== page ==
It was like the second basketball game. Arnold’s team loses the first big basketball game against his former friends on the reservation, so we know he’s going to win the second one. He has to win the second one, it’s an unbreakable rule of sports ficition, but does he have to win it by 40 points? No. Maybe he doesn’t even have to win it. Rocky Balboa never did, not in the good Rocky movies anyway. Winning it by 40 points, being able to steal the ball from his taller former best friend and then keep that friend from scoring all night didn’t make me yell “Yeah! Right!” but it did make me say “yeah, right.”

The main problem is that Sherman Alexie is a wonderful writer of short stories for adults. One of the best out there. The Lone Ranger and Tonto Fistfight in Heaven is one of my favorite books. But writers of short stories feel they must write a novel to be taken seriously as writers. Witness Jhumpa Lahiri author of The Interpreter of Maladies. Did anyone make it all the way through her novel? I will admit that I am also a bit tired of the recent trend of adult writers going for the young adult market. Why should this good book get so much attention while a terrific book like The Saints of Augustine gets so little notice? The truth is that people who write young adult novels for a living write better young adult novels.

This has been a long account of why I am giving The Absolutely True Diary of a Part-Time Indian by Sherman Alexie four out of five stars.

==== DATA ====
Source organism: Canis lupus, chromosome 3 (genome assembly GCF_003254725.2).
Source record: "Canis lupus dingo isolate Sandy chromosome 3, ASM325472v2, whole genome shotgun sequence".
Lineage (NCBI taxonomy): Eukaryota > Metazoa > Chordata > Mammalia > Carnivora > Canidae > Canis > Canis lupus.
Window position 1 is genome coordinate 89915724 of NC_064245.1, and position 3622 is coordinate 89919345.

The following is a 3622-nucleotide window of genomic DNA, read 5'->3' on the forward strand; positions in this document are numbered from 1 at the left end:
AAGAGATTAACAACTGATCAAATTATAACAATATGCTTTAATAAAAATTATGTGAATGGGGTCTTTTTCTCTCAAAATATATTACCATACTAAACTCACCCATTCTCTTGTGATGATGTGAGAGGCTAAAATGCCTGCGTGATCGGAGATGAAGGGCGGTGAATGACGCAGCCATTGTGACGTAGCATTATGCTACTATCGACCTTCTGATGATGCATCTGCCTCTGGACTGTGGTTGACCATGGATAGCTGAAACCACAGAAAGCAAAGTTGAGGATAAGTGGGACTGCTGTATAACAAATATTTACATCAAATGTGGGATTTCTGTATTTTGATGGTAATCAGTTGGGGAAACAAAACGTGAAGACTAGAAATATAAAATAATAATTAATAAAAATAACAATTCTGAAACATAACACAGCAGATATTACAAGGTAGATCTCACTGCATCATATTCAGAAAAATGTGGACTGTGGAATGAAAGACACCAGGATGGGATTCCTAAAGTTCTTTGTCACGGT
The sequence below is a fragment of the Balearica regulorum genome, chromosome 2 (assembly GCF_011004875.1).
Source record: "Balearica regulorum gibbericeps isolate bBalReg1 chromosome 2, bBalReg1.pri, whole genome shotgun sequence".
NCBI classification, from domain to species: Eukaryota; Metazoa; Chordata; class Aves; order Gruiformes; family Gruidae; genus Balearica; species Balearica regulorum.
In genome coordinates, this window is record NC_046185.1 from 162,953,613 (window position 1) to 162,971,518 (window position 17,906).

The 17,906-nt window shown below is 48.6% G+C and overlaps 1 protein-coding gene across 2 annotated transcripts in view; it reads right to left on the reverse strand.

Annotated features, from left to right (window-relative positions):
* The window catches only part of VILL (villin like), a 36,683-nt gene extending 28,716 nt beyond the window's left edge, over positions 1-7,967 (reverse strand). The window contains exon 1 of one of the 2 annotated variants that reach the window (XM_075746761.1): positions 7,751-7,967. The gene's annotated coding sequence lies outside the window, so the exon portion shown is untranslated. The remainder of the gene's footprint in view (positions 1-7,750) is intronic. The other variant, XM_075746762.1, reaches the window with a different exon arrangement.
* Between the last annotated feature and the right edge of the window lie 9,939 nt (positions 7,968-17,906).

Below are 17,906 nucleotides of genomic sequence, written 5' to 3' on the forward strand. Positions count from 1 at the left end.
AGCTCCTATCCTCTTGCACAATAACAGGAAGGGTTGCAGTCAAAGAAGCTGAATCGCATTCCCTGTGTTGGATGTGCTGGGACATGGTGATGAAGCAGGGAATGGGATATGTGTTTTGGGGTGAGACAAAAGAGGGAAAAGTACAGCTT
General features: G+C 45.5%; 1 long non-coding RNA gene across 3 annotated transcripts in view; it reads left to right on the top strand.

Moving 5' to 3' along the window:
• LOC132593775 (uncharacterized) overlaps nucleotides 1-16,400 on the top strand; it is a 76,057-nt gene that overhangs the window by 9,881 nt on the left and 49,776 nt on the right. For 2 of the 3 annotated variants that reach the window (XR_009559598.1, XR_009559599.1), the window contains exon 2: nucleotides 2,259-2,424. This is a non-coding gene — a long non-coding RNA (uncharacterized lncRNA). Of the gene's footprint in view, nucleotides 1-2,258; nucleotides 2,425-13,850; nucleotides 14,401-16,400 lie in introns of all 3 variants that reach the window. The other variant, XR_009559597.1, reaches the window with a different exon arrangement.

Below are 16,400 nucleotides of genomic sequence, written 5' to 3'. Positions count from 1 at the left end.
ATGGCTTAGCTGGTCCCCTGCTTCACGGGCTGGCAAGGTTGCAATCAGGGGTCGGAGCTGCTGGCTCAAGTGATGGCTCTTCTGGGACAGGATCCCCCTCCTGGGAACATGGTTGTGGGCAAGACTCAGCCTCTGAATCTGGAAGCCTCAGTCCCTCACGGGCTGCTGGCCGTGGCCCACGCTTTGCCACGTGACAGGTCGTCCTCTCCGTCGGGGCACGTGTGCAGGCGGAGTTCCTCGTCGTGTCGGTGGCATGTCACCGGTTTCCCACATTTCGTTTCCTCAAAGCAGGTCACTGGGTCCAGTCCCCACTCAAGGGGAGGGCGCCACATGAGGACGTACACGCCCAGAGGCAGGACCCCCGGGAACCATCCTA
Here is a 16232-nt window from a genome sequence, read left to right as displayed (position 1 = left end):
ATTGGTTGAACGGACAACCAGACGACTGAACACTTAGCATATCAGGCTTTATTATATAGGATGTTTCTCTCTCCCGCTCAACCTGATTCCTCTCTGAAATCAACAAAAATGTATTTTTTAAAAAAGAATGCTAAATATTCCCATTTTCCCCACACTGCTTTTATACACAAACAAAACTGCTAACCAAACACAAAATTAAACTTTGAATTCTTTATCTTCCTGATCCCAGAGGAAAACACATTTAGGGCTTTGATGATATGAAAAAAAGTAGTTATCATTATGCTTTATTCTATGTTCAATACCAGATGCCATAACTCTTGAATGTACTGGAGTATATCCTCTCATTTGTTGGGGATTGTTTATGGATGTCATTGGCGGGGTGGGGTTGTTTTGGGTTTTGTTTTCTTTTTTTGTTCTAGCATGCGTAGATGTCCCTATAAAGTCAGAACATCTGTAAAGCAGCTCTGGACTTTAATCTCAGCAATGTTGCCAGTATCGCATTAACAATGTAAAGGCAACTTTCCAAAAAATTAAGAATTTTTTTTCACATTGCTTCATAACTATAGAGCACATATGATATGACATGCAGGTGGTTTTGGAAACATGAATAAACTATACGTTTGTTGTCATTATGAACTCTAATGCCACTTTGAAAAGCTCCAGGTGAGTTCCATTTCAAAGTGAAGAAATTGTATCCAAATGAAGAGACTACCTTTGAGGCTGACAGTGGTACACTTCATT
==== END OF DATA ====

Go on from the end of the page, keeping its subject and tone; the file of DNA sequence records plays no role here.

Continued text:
I was surprised to find how much I didn’t like this book.  This review first ran on my old blog Ready When You Are, C.B. back in 2008.  Since then I have not read any more of Sherman Alexie’s novels though he has written several more.  I have read more of his short stories and can say I still love them.  Read his short stories, people.  He is a genius of the short form.  

3 thoughts on “The Absolutely True Diary of a Part-Time Indian by Sherman Alexie

  1. He’s also a good poet. I thought it was peculiar–maybe this one was simplified for a younger audience–that the narrator refers to “Indians” throughout, as if they’re all one tribe.

  2. I don’t know his poetry. I’m going to defer to Mr. Alexie on the use of “Indians.” His narrator is a teenager, 14 or 13 I think which may play into this.

    But isn’t this sort of thing common with most groups. I’ve been known to talk about “Americans” as a whole group at times and to talk about “Southerners” vs. “Westerners” at other times. I even talk about people from California at times but about people from the Central Valley vs. Southern Calfifornia vs. the Bay Area etc. at other times.

    I thinks it’s really a matter of what scale you’re talking about at the time. When I lived in San Francisco there were people who talked about those from the Haight Ashbury vs. people from Pacific Heights vs. people from the Mission District.

  3. I’m sure I read one of his adult novels Reservation Blues – about Robert Johnson many moons ago and loving it. I’ve always had him pegged in my mind as an author to read more of one day. Not so much a short story fan though….